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Dissertation/Thesis Abstract

How Martin Luther King, Jr.'s worldview-leadership transformed an engrained culture
by Hunter, Ron, Jr., Ph.D., Dallas Baptist University, 2016, 432; 10255346
Abstract (Summary)

Leaders help organizations and cultures not desirous of change to undergo cultural shifts. The current study conducts a textual analysis of six speeches delivered from Montgomery to Memphis in order to extrapolate the sources of his worldview and identify the major arguments used in the leadership of Martin Luther King Jr. who shaped the Civil Rights Movement, an engrained culture, and morally shaped others to lead cultural change. King used a worldview-leadership style to offer cognitive and emotional suppositions to challenge centuries-old presuppositions within both Caucasian and African American cultures. Significant developmental influences changed King’s outlook, and as a result he communicated to audiences how to change their worldview. As a young boy, King was determined to hate white people but instead he grew into a reformer committed to nonviolent agape love and articulated moral argumentation from a mosaic of influences. As he encountered multiple cultures of stakeholders each possessing their own set of presuppositions, King expressed a pragmatic patchwork of nearly 70 identifiable sources that appear as core values within his speeches. Forensic textual analysis highlights his core values, consciously and subconsciously expressed, and how he passed the influences along to the audiences. His speeches championed lessons learned from parents, grandparents, experiences, professors, theologians, and Western thinkers to suggest more than a legislative shift but one where society as whole began to adopt a better moral direction.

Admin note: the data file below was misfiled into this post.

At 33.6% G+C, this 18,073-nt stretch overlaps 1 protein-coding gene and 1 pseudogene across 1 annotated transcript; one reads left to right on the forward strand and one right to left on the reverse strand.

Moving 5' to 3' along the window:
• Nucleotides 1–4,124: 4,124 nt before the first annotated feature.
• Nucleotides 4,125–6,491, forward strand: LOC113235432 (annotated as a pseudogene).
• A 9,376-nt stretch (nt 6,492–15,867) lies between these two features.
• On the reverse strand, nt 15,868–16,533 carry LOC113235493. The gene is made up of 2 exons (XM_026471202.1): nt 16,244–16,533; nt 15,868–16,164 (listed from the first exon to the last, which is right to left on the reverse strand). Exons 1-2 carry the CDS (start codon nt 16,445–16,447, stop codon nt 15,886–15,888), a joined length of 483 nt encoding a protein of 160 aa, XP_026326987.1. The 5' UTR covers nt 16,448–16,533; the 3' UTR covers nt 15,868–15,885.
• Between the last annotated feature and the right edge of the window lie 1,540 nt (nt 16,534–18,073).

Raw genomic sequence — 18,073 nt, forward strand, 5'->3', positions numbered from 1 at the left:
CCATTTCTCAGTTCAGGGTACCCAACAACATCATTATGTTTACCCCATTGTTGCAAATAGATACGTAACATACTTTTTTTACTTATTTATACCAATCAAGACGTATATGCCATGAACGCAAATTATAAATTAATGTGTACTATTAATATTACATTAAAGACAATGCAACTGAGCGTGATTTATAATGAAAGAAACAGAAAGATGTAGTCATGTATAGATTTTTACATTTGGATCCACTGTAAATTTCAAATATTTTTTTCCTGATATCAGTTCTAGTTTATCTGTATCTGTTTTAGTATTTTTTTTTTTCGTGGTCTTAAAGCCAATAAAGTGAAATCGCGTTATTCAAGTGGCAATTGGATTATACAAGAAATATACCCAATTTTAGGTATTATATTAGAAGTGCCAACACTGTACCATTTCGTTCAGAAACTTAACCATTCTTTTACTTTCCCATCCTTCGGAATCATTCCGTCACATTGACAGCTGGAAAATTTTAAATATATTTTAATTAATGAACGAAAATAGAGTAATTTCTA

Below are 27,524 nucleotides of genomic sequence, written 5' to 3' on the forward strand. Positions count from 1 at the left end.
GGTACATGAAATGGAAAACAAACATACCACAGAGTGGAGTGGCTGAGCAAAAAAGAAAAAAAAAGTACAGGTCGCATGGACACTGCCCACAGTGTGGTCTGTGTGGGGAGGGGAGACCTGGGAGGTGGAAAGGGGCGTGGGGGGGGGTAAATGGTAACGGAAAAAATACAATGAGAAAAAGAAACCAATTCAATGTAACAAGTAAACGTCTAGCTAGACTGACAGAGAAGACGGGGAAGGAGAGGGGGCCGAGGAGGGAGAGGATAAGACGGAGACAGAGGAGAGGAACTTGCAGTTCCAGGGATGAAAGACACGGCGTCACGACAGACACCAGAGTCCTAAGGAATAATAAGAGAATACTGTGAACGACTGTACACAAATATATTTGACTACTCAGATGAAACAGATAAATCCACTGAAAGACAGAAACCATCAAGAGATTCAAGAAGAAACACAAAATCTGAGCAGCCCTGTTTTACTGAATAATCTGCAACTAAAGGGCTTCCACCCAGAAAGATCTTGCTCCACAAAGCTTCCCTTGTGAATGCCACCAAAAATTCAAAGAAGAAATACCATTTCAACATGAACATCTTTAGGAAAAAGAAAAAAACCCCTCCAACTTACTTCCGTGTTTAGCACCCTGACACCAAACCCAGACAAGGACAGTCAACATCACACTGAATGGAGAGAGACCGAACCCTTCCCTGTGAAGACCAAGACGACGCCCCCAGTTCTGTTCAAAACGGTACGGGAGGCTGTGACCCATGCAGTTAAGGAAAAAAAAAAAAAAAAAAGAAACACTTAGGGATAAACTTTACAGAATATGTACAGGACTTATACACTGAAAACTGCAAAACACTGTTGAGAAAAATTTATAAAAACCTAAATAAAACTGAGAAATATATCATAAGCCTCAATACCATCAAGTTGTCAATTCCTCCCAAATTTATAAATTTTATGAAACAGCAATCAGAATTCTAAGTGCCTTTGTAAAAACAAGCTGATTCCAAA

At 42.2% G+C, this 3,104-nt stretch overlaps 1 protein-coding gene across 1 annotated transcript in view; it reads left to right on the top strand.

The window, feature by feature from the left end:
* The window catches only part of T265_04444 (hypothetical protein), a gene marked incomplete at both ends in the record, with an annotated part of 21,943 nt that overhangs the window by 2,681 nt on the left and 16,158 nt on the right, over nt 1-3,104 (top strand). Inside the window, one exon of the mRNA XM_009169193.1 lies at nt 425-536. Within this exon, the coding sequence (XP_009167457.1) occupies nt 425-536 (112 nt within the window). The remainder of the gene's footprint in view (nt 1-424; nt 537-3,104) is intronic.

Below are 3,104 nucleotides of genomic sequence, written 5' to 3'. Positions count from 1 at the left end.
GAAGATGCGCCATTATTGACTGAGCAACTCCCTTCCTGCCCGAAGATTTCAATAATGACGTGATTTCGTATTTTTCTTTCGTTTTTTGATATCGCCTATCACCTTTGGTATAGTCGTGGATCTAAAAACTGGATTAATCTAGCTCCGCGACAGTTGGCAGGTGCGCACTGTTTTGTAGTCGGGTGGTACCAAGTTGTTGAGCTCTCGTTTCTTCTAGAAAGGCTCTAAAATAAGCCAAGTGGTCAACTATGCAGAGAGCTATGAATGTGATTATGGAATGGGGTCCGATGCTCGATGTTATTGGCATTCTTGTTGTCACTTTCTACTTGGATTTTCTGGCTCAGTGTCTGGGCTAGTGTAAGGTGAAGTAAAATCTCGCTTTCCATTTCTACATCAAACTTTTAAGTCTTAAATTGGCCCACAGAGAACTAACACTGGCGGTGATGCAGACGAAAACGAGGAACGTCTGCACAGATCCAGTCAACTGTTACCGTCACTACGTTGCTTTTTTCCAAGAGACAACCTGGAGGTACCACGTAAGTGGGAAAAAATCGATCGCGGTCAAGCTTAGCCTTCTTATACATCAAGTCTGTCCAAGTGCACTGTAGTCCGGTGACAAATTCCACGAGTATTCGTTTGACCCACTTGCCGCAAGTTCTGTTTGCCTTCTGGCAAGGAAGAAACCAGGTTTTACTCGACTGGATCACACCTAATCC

Keywords: Leadership, leader, Martin Luther King Jr., change, Civil Rights Movement, worldview, speech, engrained culture, textual analysis, communication, presuppositions.

Indexing (document details)
Advisor: Nelson, Mary K.
Commitee: Naugle, David K., Williams, Michael E.
School: Dallas Baptist University
Department: Leadership
School Location: United States -- Texas
Source: DAI-A 78/07(E), Dissertation Abstracts International
Subjects: Black history, Communication, Cognitive psychology
Keywords: Change, Civil rights movement, Leadership, Martin luther king jr., Speech, Worldview
Publication Number: 10255346
ISBN: 978-1-369-54373-5
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